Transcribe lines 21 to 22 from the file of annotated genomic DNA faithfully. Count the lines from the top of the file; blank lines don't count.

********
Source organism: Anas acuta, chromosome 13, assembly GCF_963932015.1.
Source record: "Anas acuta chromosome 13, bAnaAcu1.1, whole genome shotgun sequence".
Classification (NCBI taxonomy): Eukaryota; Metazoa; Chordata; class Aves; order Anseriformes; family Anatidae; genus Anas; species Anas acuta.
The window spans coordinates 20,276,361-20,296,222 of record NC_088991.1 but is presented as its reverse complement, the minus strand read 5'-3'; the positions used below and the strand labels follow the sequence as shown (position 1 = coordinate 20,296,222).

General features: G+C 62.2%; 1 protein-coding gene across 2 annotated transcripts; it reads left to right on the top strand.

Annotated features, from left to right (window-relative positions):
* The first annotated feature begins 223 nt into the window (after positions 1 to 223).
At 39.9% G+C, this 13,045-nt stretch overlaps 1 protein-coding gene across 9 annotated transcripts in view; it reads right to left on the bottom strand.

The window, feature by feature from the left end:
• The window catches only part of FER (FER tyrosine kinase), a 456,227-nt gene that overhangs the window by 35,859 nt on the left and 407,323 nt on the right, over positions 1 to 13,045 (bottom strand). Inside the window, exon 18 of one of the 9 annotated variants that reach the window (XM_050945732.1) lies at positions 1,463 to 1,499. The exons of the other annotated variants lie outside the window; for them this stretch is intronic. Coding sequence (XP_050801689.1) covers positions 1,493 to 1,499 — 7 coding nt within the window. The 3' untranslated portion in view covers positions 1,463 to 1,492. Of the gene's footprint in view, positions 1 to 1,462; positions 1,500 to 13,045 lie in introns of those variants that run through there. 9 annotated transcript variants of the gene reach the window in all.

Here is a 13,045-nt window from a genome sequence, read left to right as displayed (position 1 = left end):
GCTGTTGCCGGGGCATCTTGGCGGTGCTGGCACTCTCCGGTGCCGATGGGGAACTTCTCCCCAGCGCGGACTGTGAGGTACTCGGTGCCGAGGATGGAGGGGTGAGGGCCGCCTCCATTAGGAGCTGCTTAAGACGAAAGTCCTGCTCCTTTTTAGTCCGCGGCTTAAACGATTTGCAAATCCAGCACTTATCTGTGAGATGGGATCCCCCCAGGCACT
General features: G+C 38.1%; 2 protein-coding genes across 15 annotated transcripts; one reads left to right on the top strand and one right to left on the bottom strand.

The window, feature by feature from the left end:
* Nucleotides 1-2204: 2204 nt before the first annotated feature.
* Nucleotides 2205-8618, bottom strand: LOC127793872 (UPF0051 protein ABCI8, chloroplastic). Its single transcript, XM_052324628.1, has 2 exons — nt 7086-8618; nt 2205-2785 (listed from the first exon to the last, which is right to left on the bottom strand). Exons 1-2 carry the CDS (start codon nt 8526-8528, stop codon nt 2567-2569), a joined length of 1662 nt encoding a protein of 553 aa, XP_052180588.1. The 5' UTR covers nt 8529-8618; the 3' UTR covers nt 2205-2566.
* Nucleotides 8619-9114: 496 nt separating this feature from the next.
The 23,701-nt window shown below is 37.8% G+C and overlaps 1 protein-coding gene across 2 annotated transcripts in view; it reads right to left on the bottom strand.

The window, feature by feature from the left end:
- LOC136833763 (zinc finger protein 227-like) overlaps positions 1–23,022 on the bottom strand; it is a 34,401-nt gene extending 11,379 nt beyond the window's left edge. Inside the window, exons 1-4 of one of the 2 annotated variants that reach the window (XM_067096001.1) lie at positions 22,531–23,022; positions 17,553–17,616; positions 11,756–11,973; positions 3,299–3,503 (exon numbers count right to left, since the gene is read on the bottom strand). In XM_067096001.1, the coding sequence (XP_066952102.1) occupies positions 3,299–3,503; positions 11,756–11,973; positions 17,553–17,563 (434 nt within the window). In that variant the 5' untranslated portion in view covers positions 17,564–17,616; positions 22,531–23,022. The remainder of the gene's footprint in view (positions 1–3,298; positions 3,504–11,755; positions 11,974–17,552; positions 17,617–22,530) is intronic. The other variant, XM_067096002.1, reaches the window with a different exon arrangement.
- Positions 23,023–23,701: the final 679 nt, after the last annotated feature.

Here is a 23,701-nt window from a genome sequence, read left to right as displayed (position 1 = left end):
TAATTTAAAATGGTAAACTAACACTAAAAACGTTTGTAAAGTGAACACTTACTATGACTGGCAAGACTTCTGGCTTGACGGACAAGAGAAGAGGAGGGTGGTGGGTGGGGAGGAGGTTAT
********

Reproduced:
- Positions 23,023–23,701: the final 679 nt, after the last annotated feature.

Here is a 23,701-nt window from a genome sequence, read left to right as displayed (position 1 = left end):